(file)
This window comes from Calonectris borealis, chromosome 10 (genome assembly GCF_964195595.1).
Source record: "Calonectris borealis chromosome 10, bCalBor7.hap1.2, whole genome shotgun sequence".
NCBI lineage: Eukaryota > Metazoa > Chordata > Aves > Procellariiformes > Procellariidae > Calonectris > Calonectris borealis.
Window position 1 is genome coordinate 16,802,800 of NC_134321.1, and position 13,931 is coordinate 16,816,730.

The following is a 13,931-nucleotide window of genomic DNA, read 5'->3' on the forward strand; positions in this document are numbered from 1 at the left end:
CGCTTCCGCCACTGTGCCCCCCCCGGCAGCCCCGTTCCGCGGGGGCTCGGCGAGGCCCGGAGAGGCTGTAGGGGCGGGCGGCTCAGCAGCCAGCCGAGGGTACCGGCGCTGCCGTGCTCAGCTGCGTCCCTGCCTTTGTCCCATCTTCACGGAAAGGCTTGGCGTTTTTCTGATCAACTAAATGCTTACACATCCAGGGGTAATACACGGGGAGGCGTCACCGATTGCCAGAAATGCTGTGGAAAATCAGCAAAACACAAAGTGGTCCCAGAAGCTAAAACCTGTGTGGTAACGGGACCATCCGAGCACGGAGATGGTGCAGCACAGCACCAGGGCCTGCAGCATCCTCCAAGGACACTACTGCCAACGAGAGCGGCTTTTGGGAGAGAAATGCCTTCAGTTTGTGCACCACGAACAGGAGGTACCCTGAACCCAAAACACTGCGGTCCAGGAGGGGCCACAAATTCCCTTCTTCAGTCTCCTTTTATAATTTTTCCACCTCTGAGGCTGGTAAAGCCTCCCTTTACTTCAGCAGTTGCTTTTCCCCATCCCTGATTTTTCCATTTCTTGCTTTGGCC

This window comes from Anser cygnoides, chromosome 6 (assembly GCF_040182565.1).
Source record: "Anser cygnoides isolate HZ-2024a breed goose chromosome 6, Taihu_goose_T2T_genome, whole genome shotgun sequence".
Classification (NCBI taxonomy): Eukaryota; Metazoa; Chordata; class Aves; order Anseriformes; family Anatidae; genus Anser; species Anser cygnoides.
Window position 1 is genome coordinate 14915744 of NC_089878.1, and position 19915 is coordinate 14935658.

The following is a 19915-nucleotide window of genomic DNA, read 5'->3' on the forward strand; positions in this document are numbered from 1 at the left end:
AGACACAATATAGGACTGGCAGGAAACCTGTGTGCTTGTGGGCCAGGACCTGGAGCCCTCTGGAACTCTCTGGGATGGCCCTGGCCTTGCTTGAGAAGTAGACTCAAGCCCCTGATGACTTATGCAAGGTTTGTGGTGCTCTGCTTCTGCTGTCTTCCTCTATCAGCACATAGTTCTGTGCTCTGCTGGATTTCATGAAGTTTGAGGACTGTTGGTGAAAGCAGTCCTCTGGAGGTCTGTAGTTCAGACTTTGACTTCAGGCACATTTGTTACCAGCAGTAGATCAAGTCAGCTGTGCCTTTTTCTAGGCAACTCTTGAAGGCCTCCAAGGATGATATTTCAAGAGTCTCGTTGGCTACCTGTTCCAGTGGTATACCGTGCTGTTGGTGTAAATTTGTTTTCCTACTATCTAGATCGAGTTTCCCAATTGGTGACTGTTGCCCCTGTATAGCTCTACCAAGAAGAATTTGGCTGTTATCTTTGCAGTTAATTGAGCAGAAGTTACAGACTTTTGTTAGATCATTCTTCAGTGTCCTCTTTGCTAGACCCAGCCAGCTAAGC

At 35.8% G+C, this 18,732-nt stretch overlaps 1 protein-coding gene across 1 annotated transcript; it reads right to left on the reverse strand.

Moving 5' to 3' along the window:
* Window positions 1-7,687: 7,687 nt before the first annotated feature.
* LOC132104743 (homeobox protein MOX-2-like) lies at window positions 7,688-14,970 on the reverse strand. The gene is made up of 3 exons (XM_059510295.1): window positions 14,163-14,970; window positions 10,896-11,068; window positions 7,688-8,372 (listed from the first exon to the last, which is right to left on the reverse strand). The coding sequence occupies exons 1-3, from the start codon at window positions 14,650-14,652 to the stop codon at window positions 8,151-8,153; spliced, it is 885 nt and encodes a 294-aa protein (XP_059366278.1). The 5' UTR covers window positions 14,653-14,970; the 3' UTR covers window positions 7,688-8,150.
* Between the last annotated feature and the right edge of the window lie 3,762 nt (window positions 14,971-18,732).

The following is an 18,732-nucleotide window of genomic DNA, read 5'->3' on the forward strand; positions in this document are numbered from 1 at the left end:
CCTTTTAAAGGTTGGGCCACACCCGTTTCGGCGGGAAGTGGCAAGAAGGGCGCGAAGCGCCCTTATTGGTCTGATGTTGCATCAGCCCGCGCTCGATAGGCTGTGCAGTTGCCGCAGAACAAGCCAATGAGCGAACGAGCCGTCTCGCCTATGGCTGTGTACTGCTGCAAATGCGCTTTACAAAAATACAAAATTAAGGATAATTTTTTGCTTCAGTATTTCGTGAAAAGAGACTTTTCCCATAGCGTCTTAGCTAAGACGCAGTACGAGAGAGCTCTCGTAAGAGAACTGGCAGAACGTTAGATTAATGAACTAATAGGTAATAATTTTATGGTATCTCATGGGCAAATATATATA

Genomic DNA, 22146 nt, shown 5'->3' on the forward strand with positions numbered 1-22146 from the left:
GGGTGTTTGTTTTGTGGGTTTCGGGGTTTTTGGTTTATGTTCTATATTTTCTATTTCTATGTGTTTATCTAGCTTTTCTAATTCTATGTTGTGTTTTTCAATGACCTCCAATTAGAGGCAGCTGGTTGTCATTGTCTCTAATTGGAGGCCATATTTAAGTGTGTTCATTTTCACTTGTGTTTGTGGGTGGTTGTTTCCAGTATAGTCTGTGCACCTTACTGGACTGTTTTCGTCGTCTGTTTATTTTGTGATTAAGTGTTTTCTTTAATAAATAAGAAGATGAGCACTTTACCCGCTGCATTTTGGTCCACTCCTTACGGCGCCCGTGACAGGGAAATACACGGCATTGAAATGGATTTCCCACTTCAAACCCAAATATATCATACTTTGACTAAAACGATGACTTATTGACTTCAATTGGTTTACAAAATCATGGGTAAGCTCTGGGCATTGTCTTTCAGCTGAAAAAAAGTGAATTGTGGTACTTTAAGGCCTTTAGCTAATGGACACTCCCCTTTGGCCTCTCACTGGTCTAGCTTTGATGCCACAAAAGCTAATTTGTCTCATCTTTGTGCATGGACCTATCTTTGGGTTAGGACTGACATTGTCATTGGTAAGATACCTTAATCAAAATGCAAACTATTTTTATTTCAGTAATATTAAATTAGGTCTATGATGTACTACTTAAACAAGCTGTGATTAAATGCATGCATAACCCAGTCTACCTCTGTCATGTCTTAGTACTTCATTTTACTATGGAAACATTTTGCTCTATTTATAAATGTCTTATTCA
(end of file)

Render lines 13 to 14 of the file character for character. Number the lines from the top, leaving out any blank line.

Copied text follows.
At 35.8% G+C, this 18,732-nt stretch overlaps 1 protein-coding gene across 1 annotated transcript; it reads right to left on the reverse strand.

Moving 5' to 3' along the window: